Now, while putting a paper into HFINQI prompted the Mössbauer work, which is a backwards way of choosing what science to do, it was by no means a silly experiment to do, as the site-symmetry information available from the technique complements the crystal symmetry information from neutron diffraction, and has indeed enhanced our understanding of the compound.
The paper is available (paywalled, I’m sorry to say) at http://dx.doi.org/10.1007/s10751-014-1108-6.
Chemical and magnetic ordering in Fe0.5Ni0.5PS3 by D.J.Goossens · G.A.Stewart · W.T.Lee · A.J.Studer, Hyperfine Interactions (full reference not yet available as of Dec 27, 2014).
Last year Fred Marlton did his Honours in Chemistry at ANU, and this year the little paper we wrote came out. It was more done to give Fred a sense of the publishing process, and communicating science in that way, but it does have a few handy results in it as well, ones that could save time and effort for people synthesising compounds from the family LnxY1−xMnO3. The paper is published in Zeitschrift für Naturforschung B, which is a venerable journal with, based on this experience, an excellent editorial process. The abstract can be viewed here.
In essence the title says it all; we used microwave sintering to make the samples, which saved an order of magnitude in time and electricity, and allowed Fred to quickly map out the whole phase diagram describing where these compounds form.
What we found was that solid-state microwave synthesis allows manufacture of high-quality samples in hours rather than days. The resulting phase diagram accords well with results from the literature, and from calculations based on the Goldschmidt tolerance factor for the stability of perovskite structures, suggesting that the transformation from hexagonal to perovskite with doping is driven essentially by ion sizes. Some results concerning the microwave synthesis of BaLnInO4 compounds, where Ln is a lanthanide, are noted. Microwave sintering of BaNdInO4 yields single-phase samples where conventional sintering does not.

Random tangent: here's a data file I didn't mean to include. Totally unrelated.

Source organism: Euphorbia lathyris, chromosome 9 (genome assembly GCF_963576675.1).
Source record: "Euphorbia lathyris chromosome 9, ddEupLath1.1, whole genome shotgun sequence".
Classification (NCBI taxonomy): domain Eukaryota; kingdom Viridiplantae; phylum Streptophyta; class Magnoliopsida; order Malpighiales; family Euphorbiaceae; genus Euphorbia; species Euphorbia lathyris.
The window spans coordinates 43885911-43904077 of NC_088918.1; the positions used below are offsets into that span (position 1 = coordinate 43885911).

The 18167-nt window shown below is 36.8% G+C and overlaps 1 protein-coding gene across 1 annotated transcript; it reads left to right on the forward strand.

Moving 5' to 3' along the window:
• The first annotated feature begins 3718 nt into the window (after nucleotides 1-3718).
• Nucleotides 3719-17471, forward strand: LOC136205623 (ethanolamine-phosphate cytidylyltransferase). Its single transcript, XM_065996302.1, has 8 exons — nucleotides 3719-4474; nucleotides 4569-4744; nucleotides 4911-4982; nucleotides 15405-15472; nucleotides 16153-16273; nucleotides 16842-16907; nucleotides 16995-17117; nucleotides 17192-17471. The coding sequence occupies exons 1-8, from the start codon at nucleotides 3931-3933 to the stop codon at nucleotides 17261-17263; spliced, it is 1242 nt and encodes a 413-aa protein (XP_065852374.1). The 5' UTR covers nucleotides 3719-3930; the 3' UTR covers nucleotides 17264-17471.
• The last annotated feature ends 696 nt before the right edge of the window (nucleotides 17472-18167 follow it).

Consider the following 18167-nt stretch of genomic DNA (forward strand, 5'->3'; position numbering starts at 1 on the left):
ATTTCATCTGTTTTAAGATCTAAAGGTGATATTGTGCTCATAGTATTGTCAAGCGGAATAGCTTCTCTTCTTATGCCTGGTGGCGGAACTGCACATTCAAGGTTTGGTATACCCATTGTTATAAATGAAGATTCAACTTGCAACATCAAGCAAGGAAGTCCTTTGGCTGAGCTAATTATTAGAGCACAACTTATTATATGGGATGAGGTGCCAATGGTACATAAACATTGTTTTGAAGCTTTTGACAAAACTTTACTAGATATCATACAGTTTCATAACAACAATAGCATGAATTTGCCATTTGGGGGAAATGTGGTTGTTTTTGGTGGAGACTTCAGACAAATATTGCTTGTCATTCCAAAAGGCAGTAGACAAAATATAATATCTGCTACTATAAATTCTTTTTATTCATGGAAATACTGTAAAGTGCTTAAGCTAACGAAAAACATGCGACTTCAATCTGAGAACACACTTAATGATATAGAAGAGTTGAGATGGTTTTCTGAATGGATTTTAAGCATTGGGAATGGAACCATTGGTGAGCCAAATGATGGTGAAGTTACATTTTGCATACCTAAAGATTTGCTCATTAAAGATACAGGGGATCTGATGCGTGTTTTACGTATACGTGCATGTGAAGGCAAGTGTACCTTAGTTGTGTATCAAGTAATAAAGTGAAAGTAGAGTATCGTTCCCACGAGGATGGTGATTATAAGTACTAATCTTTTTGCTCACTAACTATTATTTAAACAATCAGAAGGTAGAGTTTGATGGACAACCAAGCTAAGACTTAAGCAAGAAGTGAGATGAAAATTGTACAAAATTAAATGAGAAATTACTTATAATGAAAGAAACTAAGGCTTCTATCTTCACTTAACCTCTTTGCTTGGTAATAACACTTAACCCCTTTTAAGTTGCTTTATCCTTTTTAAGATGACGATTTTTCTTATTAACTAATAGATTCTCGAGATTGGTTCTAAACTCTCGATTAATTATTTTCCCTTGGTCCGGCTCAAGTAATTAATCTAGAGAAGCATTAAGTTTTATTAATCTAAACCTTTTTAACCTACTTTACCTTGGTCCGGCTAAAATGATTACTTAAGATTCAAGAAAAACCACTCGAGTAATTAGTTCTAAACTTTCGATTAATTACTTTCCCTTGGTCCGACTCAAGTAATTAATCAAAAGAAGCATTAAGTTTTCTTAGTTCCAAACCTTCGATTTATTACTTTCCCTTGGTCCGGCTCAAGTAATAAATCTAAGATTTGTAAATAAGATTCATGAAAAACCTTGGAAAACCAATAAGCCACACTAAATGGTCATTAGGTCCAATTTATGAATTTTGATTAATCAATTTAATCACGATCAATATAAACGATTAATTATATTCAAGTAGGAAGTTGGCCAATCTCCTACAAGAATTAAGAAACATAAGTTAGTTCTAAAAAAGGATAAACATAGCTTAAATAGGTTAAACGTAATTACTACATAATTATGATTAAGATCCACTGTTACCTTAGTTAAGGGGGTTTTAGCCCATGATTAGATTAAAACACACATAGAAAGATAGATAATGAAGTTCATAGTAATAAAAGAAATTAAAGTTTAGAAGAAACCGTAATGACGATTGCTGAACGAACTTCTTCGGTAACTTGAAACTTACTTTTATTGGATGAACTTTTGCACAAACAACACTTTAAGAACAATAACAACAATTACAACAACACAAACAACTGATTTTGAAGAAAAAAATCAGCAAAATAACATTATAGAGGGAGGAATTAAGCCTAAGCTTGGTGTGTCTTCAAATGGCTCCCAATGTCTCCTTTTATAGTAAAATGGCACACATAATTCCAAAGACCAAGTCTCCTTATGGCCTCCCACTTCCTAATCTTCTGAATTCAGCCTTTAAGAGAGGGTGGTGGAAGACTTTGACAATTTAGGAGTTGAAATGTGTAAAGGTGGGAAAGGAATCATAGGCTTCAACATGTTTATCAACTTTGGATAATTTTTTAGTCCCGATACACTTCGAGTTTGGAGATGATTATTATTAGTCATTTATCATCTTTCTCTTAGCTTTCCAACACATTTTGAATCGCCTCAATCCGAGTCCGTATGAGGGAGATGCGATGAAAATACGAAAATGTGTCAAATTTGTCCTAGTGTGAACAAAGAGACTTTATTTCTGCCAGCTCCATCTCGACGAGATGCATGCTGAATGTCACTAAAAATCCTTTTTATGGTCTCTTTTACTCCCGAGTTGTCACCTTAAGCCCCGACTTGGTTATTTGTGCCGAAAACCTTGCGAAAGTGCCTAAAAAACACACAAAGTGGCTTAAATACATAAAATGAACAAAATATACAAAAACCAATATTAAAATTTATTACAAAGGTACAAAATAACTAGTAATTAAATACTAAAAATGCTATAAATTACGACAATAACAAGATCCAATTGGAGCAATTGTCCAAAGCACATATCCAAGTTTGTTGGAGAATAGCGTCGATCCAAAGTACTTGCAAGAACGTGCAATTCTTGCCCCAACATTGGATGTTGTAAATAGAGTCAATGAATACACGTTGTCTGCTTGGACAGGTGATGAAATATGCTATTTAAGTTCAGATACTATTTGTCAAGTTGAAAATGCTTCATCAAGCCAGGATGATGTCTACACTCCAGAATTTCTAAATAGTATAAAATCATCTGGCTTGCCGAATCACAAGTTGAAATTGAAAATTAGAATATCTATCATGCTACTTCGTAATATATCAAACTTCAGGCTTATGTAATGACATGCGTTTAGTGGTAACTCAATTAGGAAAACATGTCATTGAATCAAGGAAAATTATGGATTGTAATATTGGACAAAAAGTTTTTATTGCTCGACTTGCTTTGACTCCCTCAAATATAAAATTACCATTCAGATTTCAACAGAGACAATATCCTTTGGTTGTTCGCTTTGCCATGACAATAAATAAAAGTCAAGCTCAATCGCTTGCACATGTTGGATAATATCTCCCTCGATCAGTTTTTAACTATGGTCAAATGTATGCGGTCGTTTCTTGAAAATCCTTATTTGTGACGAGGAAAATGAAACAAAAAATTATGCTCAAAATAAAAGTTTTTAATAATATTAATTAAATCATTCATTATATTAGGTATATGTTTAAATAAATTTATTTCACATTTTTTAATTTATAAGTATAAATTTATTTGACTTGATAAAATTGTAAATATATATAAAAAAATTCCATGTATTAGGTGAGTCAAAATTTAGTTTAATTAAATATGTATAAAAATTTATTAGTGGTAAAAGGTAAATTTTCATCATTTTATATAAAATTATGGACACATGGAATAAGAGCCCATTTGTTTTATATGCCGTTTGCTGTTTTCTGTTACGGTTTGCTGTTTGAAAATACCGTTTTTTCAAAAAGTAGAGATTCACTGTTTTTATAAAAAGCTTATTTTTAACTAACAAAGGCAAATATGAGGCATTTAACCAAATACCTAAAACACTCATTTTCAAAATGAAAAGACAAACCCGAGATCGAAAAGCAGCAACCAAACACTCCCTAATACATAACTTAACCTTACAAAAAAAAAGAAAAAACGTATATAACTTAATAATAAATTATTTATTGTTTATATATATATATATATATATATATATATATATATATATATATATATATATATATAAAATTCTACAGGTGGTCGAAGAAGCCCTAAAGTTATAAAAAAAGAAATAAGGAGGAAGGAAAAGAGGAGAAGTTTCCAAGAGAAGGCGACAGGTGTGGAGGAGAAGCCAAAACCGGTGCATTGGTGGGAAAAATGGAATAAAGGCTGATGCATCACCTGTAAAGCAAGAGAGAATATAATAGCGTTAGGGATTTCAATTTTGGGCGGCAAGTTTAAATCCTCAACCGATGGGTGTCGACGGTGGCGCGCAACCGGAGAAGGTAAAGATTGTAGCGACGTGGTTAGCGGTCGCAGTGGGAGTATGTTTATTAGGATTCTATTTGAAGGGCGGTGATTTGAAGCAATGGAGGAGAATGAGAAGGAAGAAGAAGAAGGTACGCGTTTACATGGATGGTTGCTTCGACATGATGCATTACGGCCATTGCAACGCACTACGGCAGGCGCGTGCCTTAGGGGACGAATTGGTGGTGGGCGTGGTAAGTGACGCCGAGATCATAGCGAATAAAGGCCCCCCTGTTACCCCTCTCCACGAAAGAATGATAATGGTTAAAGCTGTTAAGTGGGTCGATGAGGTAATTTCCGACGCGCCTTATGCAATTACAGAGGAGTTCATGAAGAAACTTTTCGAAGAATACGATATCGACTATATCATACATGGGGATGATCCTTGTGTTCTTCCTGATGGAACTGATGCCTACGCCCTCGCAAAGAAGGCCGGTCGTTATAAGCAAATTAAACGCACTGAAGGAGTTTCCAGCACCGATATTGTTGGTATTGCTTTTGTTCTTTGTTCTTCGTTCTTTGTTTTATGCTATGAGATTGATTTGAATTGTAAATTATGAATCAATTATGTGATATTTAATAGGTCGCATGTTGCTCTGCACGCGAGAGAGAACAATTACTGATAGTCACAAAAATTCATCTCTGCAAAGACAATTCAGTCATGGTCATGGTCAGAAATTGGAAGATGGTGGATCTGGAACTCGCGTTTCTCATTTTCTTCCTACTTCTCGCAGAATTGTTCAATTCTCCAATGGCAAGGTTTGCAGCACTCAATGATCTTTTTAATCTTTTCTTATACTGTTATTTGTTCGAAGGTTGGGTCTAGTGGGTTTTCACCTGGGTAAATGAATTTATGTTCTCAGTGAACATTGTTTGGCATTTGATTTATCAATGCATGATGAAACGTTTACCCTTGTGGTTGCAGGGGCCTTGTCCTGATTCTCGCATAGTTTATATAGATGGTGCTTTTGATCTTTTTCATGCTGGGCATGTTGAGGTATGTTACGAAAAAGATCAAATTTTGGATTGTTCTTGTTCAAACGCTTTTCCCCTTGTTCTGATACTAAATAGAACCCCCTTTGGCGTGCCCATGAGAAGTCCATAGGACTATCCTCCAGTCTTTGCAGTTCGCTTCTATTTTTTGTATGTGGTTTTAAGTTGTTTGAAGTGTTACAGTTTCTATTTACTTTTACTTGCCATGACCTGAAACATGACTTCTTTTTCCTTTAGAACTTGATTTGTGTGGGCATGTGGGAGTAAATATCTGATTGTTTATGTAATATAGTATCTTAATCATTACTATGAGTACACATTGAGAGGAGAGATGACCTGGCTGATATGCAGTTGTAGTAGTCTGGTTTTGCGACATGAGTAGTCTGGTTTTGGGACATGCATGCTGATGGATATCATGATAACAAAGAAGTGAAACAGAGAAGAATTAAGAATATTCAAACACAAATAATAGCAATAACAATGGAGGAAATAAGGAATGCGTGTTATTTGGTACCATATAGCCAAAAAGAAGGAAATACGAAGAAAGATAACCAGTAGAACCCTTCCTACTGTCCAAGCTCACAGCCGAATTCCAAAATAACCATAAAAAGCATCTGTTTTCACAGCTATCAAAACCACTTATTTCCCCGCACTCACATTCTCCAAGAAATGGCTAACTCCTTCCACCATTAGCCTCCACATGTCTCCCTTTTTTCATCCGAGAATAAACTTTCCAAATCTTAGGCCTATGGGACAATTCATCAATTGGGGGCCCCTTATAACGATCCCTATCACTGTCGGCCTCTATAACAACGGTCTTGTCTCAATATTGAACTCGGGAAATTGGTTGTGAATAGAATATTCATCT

Magneticians sometimes want to plot curves of spontaneous magnetization as a function of temperature for magnetically ordered materials, usually to compare to experimental results from magnetic neutron scattering or magnetometry. These curves are based on the Brillouin function. Their shape depends on the total angular momentum, J or sometimes S. They look something like this:
All this program, found here at some silly website does is take the J from the user and write out the numbers for the plot. The actually machinery is taken from M I Darby 1967 Br. J. Appl. Phys. 18 1415 doi:10.1088/0508-3443/18/10/307. And it is this paper that should be referenced, or in fact used directly.
And, yes, I did draw the graph in Excel. Ugly but good enough…
A very interesting field within solid state science these days is magnetocaloric materials (I could put a link here but you might as well just do a quick search). To some extent a lot of magnetic materials are magnetocaloric. Essentially, since application of a field increases the degree of order of the material (since it makes the magnetic atoms become more aligned), it reduces the entropy and therefore (for an isolated system) causes the temperature to go up, since energy can’t get in or out.
Say the material starts off isolated but at room temperature, then heats up on application of the field, then we let it get into contact with the air. It will lose heat to the air and reach air temperature. Then, if we turn off the field adiabatically (i.e., after again isolating the system) some of the ‘temperature’ energy will go into disordering the magnetic moments of the atoms. Since again energy is conserved, this means the temperature goes down. This cooled magnetic material can then be used to cool a load — say, a refrigerator full of beer.